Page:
Cruz, 14. “Some people don’t like doing paperwork, but they like using an app.”
Spencer said that as she walks the room, she looks to see if students are misusing devices. If they are, the device is confiscated — for a day on the first infraction — and she has not had to confiscate a student’s device twice.
“It’s rarely an issue, especially if they know they’re going to be graded. It was more of an issue when BYOD started, but they’re pretty well-trained now,” Spencer said. “I’ve confiscated two phones this year, and it hasn’t gone beyond that, because they know I’m watching them.”
Spencer said the use of devices has reduced discipline issues in her classroom, stat- ing, “Generally when I use the technology, I have way fewer disciplinary problems.”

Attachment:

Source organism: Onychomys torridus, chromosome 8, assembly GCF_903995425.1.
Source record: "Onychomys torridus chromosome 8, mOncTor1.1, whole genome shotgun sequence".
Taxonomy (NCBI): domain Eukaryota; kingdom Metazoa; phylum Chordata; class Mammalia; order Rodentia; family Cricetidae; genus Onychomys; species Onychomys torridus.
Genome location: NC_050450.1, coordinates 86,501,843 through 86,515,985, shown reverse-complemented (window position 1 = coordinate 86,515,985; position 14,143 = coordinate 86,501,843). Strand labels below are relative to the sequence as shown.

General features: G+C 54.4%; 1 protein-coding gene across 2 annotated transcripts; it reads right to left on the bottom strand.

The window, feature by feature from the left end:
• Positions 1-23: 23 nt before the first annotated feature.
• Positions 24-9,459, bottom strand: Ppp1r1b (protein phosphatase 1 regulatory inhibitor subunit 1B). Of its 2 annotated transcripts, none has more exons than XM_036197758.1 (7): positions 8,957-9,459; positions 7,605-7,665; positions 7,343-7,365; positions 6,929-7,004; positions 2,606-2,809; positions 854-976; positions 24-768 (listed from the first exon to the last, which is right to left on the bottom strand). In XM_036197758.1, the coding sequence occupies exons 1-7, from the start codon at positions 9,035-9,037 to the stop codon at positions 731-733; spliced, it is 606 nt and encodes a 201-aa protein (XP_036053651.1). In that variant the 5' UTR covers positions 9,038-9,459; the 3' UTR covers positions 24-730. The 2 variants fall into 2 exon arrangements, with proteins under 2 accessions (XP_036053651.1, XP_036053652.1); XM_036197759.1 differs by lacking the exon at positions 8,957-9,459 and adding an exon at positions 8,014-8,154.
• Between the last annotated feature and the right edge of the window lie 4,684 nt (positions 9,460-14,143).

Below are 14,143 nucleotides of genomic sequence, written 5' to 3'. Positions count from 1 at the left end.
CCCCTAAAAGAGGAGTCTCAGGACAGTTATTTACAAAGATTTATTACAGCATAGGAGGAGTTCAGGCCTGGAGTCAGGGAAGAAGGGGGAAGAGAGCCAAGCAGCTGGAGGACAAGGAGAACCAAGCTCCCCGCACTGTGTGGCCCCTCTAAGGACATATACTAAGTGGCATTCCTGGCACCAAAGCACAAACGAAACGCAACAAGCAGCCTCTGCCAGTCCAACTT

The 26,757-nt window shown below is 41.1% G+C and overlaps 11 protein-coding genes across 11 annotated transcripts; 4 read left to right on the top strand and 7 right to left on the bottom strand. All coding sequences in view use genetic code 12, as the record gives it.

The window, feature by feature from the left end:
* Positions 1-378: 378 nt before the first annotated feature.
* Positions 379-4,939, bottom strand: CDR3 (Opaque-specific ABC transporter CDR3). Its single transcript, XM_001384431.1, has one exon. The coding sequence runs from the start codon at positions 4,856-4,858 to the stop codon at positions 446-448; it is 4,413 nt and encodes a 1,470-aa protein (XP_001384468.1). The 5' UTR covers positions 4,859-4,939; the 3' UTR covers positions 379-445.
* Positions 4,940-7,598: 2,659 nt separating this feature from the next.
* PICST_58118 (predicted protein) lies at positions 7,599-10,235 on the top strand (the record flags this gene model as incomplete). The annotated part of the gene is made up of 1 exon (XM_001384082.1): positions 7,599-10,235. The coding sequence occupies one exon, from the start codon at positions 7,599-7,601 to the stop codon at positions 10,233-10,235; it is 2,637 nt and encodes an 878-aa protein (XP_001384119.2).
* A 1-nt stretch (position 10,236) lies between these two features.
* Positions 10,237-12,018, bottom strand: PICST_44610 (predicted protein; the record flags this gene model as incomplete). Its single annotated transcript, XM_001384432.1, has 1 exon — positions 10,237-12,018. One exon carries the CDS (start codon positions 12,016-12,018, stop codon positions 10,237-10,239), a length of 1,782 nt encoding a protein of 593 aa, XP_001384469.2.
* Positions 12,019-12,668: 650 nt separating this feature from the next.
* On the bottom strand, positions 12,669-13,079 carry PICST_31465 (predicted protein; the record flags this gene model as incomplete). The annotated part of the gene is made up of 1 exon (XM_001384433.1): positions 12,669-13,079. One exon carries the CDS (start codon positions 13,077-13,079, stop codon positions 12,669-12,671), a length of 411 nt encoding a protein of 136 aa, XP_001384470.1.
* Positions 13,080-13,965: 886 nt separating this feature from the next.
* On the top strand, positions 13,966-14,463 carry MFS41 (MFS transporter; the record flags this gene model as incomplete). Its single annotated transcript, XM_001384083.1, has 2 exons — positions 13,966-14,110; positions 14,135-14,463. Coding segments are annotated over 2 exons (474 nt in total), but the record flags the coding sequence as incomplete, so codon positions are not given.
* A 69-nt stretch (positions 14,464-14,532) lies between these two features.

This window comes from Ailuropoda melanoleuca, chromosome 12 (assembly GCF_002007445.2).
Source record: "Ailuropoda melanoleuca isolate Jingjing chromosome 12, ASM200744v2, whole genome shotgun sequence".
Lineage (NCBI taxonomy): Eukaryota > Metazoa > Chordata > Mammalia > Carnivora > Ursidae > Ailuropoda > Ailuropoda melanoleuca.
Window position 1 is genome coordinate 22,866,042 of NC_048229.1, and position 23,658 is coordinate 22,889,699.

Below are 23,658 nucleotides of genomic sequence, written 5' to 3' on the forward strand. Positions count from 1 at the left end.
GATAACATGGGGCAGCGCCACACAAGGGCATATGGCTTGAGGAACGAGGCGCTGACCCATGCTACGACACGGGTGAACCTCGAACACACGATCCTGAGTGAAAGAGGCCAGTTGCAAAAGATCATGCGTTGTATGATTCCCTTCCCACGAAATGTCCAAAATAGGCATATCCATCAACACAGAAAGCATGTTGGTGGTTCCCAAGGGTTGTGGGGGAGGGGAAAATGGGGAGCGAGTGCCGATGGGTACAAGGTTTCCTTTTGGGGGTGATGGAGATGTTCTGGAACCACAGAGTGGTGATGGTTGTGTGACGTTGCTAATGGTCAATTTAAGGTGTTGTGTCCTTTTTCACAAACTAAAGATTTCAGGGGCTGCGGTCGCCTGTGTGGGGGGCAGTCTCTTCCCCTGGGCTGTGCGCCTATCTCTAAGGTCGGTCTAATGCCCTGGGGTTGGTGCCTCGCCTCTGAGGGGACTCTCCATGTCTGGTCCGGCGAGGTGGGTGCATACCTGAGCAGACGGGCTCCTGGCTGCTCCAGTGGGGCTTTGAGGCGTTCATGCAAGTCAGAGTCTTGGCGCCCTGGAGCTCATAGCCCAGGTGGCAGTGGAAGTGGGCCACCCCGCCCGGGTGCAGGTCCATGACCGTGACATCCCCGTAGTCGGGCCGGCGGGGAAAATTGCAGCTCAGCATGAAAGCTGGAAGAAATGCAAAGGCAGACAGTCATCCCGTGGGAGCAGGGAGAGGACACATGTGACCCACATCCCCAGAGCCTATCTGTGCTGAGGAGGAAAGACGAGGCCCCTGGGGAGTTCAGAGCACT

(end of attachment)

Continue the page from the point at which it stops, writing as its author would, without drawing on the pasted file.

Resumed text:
Spencer said the use of technology in the classroom meets students where they are.
“It’s hard to be a teacher in this day and age and stand up and give a traditional lecture, because they’ll tune you out,” she noted.
Benjamin Stoddert Middle School student Isaiah Thompson uses his cell phone to solve a problem on scientific notation.
Benjamin Stoddert Middle School math teacher Deborah Spencer assists Isaac Hyson as he uses a tablet in a class exercise.